Pakistan today is not in a pleasant situation and is already in a downward spiral—but like the proverbial ostrich, the nation is seeking solace in denial. The writing on the wall is clear—the hour to act has come and gone, but it may still be possible to retrieve some semblance of order by initiating concerted action. Everyone other than the state of Pakistan seems to know this. Survival by instinct??

The Imposition of Sharia Law: Implications

A few weeks ago (16 February 2009) the Pakistani Government decided to agree to the imposition of sharia law, the Islamic legal code, in the Malakand Division in return for what it hopes will be a stop to the violence that has engulfed this region for many months. This has only made the conflict in Afghanistan more complex for the western forces and added an unknown quantity to the stability of Pakistan as a viable sovereign state. It can be argued that the imposition of the sharia law had already taken place in the region several months ago when the Pakistani Taliban militants took effective control after comprehensively defeating government forces and so this is only a token acceptance of the inevitable.

The repercussions go beyond the formality of the acceptance of an already lost situation. The Government says that by this agreement the Taliban fighters in Malakand will lay down their arms, and justifies the agreement by insisting that this was only meant to pacify widespread frustration within the local tribal people of the area regarding the existing justice system. But both these justifications do not have any semblance of practicality in them and rings hollow, whichever way they are viewed.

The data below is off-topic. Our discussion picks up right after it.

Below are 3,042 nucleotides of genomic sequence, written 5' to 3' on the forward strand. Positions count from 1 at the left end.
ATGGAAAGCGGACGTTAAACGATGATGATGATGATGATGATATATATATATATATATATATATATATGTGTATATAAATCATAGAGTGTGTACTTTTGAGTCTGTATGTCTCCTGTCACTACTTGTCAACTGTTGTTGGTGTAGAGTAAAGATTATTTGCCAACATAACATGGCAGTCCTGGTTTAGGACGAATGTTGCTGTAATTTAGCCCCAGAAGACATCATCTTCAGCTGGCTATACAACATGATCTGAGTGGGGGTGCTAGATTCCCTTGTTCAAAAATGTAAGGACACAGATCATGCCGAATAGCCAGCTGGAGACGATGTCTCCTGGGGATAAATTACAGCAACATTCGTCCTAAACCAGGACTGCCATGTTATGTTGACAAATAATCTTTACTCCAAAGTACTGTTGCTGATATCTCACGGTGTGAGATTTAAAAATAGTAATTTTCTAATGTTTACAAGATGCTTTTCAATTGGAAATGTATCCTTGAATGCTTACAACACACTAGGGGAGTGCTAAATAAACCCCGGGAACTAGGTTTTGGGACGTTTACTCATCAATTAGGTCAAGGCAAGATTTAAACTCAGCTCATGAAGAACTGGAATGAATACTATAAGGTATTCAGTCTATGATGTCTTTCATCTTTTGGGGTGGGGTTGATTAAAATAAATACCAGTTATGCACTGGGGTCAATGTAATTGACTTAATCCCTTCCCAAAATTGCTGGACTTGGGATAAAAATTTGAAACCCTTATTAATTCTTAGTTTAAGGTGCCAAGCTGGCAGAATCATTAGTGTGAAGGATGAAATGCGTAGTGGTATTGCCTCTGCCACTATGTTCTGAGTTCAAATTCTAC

The reality is something else.

First, The militants had only agreed on a 10-day cease fire, and they immediately disputed the Government’s announcement of a long-term agreement. Therefore, there is no assurance that stability will return to this troubled region any time in the immediate future. Second, this move undermines the already fractured nation by increasing the influence of the Taliban and is already being seen as an emphatic defeat for Government troops and the loss of control of one more part of the nation. It is noteworthy that the district that has been bargained away to religious extremists had voted overwhelmingly for the secular Awami National Party in the elections held just about a year ago.